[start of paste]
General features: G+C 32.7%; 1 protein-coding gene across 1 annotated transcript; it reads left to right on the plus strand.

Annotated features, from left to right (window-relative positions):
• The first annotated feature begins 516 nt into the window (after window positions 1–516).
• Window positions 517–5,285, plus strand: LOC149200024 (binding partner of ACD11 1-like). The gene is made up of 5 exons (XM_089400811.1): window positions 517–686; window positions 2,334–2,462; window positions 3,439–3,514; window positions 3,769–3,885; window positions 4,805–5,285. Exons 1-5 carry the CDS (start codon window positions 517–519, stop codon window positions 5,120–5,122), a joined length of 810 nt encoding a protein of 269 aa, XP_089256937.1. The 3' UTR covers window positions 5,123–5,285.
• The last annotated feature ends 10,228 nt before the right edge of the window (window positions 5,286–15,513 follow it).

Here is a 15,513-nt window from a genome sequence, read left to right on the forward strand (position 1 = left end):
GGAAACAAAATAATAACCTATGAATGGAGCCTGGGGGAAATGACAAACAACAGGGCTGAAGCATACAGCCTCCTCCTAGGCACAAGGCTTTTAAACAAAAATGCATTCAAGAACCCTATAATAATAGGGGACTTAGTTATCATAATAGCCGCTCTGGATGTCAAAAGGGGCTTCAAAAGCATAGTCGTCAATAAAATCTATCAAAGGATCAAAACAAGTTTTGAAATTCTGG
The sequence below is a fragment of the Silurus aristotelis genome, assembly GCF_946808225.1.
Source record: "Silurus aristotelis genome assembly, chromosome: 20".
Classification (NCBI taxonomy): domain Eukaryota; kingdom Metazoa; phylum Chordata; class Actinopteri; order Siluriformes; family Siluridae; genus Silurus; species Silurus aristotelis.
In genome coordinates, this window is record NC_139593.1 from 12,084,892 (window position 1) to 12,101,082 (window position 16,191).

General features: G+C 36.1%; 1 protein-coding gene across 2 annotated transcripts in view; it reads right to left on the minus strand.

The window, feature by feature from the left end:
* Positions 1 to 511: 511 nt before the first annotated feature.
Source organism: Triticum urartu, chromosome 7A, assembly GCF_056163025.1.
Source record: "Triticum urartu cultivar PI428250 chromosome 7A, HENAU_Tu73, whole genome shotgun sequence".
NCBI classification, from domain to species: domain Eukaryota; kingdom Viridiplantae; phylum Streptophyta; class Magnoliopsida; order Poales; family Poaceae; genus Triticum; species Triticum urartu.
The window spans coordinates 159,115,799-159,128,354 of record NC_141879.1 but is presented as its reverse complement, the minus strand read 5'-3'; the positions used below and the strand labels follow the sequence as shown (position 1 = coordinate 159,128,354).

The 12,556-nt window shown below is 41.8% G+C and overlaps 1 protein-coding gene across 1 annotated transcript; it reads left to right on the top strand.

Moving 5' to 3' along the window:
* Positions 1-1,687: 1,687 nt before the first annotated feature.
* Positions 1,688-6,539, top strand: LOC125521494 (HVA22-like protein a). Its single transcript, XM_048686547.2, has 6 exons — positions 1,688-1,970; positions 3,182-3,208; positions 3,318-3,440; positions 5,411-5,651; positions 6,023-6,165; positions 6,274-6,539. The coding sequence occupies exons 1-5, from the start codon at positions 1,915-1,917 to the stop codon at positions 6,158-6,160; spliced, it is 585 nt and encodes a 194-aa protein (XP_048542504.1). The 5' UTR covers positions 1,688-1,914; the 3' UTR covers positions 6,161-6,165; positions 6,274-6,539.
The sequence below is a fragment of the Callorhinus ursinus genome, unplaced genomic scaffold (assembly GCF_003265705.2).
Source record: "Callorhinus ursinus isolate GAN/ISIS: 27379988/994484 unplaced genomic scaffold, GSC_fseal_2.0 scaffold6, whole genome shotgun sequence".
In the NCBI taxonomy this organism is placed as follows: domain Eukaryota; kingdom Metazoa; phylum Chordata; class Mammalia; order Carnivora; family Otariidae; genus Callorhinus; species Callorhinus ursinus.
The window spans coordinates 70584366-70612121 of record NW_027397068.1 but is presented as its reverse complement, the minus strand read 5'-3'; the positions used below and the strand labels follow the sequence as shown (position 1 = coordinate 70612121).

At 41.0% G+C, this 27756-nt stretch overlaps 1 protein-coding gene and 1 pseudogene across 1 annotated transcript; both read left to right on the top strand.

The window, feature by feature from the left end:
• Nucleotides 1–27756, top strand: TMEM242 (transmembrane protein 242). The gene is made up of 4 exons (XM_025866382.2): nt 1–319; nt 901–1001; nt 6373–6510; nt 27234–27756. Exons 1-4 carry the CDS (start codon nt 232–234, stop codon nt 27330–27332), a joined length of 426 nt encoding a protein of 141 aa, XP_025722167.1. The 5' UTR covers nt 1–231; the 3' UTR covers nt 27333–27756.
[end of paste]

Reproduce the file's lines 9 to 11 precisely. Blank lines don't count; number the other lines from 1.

Source record: "Silurus aristotelis genome assembly, chromosome: 20".
Classification (NCBI taxonomy): domain Eukaryota; kingdom Metazoa; phylum Chordata; class Actinopteri; order Siluriformes; family Siluridae; genus Silurus; species Silurus aristotelis.
In genome coordinates, this window is record NC_139593.1 from 12,084,892 (window position 1) to 12,101,082 (window position 16,191).